Shark Finder

White Sharks

Very few animals generate the mixture of fascination and terror as does the great white shark. Unfortunately, the terror-associated, anti-shark sentiment has led to the unnecessary slaughter of many animals. Fortunately, white sharks are now protected in California waters and are listed as a threatened species in the Pacific (appendix II of Convention on International Trade in Endangered Species of Flora and Fauna, CITES).

Studies of these powerful sharks have been limited by the difficulty of gaining access to them. They are difficult to capture or handle, and working with free-swimming animals has its obvious complications. Most information is available from dead specimens or from shore-based research stations. While observations of animals from shore have provided a wealth of information, we are left wondering where they venture once they have left these areas.

By combining long term photographic identification of individual white sharks from Guadalupe Island, together with long term tracking of these same sharks, the rsearchers at the Marine Conservation Science Institute have put together the most comprehensive study of white sharks in the world.

Since January 2000, PIER and MCSI have deployed 75 pop-up satellite tags at Guadalupe Island on sharks ranging in size from 8 to 18 feet long. Tags are inserted into the backs of the sharks (as close to the dorsal fin as possible) as they are lured close to the boat with large tuna carcasses. The tags have remained on the sharks for anywhere from 2 weeks to 1 year and have given us invaluable information on the behavior and movement of white sharks including swimming depths, temperatures encountered, daily patterns, and migratory movements.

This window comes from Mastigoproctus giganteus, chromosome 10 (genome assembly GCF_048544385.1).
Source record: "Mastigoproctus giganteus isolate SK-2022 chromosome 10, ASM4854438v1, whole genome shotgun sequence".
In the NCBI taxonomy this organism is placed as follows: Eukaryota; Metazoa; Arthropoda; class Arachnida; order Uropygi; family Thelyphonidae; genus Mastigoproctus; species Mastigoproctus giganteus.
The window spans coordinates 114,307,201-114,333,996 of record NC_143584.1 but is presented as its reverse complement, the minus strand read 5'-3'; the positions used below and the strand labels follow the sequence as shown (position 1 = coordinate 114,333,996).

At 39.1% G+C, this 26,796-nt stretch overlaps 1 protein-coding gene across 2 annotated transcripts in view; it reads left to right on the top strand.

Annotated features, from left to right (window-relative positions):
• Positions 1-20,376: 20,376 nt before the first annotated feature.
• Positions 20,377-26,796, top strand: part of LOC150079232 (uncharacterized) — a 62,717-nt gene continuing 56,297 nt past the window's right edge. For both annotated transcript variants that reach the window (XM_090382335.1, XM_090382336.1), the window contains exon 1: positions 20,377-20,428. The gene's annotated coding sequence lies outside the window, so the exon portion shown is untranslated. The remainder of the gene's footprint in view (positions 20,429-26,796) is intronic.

Dr. Michael Domeier tags a white shark off of Guadalupe Island

The satellite tagging data has shown that sharks remain at Guadalupe Island for a portion of the tagging period, but they leave the island for as much as half the year and travel very long distances. We have found that they are traveling towards the middle of the Pacific Ocean, towards offshore seamounts. This suggests that even away from shore, animals may be drawn to topographical relief features in the ocean. Such features are frequently gathering places for a wide variety of marine inhabitants.

MCSI has also been studying the sharks at Guadalupe Island through a rapidly expanding photo-identification project. Individuals have been identified using photos and video taken by our research team as well as by photographers and divers on cage-diving expeditions at the island. Using physical features such as: pigmentation patterns, the sex of the animal, and any scars and mutilations, 85 individual white sharks have been identified and tracked at Guadalupe Island. Many of these sharks have been tracked around the island every year since 2001 and 65 of the identified sharks have been photographed at the island over multiple years.

It is clear that great white sharks are drawn to the area around Guadalupe Island. The challenge remains to determine why they have selected this spot. Perhaps they are taking advantage of the local seal colonies on the steep rocky shores. Guadalupe is also known as a prime fishing spot for recreational anglers. The large tuna and yellowtail that are found here may also attract one of the oceans largest predators. Through additional research, MCSI hopes to learn more about why the sharks are attracted to Guadalupe.

We gratefully acknowledge the support of The George T. Pfleger Foundation and the Offield Family Foundation.

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